When I was 43, I had my third child. It was a powerful experience that opened the door to a period of change in my life. I’d had two children in my thirties, and the third one was my last hurrah. After that, I wasn’t able to get pregnant anymore, and I went into full-blown perimenopause, which prompted some deep soul searching. Not only was my body changing, but so were my emotions and psyche. I was examining everything.
I looked back at all the choices I had made and where they had led me. In my twenties, I had gotten pregnant out of wedlock twice, and it had frightened me. I hadn’t felt adequate to bring a child into the world, so I’d had abortions both times. I started to call myself pro-choice.
But having children changed me. When I look at how much I love them, it affirms my relationship with God. I see life as a gift. Going through perimenopause caused me to think both about life—my new child—and about my mortality, as well as that of my parents. These thoughts impressed upon me that the power of life and death was not in my hands. By the time I was 50, I had become pro-life. I could no longer justify my abortions. It became obvious to me that I had interrupted a cycle of life that was not mine to interrupt.
Pro-Life to Pro-Choice
"My baby could have killed me," Ginger Thew, 48, stay-at-home mom; Oconomowoc, Wisconsin
Early on, my take on abortion was: It didn’t matter to me. I was pro-life; I had no intention of having an abortion. As for everyone else, I could not have cared less.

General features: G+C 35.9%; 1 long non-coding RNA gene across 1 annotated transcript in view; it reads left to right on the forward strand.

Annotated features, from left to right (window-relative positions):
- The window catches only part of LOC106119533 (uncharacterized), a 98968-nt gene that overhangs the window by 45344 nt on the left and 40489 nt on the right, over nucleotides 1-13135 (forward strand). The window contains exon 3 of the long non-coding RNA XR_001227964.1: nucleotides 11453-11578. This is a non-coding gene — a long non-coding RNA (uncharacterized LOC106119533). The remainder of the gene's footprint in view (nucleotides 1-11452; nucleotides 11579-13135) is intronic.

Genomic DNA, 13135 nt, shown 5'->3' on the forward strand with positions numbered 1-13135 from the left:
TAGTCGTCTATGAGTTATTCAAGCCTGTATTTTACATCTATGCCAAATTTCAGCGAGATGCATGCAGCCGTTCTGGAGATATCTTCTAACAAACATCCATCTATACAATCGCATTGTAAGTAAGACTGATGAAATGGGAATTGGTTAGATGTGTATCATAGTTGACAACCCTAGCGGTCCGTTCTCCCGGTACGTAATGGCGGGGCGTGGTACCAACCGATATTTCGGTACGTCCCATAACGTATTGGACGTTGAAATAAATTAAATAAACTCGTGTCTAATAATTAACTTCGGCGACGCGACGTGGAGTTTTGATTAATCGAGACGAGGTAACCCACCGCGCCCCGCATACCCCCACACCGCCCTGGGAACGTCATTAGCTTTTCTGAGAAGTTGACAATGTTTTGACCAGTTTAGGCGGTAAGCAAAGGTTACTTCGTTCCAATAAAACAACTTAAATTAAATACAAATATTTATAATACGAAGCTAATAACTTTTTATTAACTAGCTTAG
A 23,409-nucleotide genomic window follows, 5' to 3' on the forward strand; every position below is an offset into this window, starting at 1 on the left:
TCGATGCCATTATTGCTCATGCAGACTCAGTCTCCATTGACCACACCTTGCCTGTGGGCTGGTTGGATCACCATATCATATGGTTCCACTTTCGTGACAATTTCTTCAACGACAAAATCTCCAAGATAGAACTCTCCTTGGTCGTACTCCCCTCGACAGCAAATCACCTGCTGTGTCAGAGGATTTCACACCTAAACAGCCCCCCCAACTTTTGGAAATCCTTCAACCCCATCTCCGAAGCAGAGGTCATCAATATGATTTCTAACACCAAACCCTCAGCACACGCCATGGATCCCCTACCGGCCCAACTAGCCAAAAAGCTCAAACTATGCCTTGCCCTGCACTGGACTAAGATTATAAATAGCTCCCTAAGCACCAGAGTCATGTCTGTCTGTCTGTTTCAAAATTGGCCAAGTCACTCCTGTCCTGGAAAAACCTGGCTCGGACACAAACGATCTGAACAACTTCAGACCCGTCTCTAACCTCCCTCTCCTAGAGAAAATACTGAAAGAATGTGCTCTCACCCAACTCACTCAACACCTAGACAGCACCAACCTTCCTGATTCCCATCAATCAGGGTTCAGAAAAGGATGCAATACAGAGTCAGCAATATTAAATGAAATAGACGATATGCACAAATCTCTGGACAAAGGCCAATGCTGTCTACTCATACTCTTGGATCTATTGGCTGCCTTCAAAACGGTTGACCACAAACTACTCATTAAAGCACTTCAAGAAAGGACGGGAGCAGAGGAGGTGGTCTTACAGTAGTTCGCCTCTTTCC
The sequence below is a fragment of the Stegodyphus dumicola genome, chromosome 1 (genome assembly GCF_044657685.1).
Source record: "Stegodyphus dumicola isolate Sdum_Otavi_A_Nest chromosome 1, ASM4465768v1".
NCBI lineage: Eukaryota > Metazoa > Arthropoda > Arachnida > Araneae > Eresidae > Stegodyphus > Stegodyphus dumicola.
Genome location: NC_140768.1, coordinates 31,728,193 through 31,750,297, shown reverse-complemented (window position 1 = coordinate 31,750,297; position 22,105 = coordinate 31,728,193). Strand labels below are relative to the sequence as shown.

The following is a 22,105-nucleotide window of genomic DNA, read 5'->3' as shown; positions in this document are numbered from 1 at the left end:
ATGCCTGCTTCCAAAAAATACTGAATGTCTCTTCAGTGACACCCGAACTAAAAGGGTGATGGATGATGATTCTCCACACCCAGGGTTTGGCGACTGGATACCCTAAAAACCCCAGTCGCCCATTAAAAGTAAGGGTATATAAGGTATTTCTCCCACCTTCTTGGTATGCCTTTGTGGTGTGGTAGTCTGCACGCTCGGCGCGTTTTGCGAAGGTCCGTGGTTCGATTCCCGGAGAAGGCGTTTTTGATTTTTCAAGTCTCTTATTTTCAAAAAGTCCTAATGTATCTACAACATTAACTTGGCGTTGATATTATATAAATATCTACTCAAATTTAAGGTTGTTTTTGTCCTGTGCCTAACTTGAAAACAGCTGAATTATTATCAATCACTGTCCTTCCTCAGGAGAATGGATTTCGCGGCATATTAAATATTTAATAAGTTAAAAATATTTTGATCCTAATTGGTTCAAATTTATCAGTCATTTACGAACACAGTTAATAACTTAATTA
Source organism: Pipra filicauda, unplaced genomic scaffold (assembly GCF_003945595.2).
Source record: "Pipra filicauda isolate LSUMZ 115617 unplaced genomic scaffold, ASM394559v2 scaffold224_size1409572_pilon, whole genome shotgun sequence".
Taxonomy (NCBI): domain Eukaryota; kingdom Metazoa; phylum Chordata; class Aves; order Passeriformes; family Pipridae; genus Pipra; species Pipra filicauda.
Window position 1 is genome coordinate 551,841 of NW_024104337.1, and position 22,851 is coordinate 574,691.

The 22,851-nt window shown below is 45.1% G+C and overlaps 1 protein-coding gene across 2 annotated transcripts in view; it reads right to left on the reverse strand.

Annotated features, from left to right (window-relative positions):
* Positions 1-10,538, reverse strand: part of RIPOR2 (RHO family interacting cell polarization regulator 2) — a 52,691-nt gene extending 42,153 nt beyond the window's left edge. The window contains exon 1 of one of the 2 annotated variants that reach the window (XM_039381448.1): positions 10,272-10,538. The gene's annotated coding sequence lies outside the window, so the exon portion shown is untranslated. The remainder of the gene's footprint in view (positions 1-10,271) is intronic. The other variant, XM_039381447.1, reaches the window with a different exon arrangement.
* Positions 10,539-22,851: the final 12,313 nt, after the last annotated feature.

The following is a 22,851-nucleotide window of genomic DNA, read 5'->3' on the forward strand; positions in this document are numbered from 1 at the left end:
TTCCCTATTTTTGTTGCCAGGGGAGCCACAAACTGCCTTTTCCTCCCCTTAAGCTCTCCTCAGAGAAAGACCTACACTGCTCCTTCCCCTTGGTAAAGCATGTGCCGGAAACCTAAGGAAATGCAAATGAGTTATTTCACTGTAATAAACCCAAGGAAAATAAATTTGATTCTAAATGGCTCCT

Then, at 27, when I was 26 weeks along in a pregnancy, I was told that my baby had a rare condition that could cause complications for me.
My husband and I saw a genetic specialist, who tossed out phrases likeDandy-Walker syndrome, worst case we’ve ever seen and 5 percent chance of making it to birth. The baby’s brain was one third the size it should have been, and the fluid around the brain was increasing. “Her head is expanding so rapidly, it is going to eventually crush into your organs,” I remember our doctor saying later.
I looked at my husband and said, “What are we going to do?” I already had three kids who were very young—two, six and eight. My husband turned to me, crying, and said, “Gin, this baby is not going to live. Why are we risking your health to carry it to term?”
We went back to the doctors and were told it was against Wisconsin law to terminate a pregnancy this far along unless my life was immediately at risk. Mine was not, yet, and my doctors would not tell me of any other abortion options. Planned Parenthood finally informed me we could see Dr. George Tiller, in Kansas, for a late-term abortion.
While I was sitting in Dr. Tiller’s office, I realized that medical information had been withheld from me because someone else
decided I shouldn’t know it. And I thought, Who am I to judge someone? After that,
I have been pro-choice.
Pro-Choice to Pro-Life
"I saw a sonogram of my baby," Albany Rose, 21, stay-at-home mom; La Salle, Colorado
Abortion was never brought up in my family until I got pregnant at 15.My dad told me that if I did not get an abortion, I would be kicked out of the house. So I went into the clinic and had it done. For 15 days after that, I didn’t get out of bed. I felt numb and angry, and I didn’t know why, as abortion had seemed to be the best option. Rather than facing what happened, I decided to be pro-choice. I felt that being pro-life, after what I’d done, would have made me a hypocrite.
I became pregnant again at 19. And it was different from the very beginning. My boyfriend was ecstatic, thrilled. He said, “We’re going to make this work.” Then came the eight-week ultrasound. My expectation was that I was going to see a little fuzzy thing, but this was one of the clearest pictures I’ve ever seen. I could see the baby’s head, the stubs of its arms and feet, and the heart beating away, clear as day.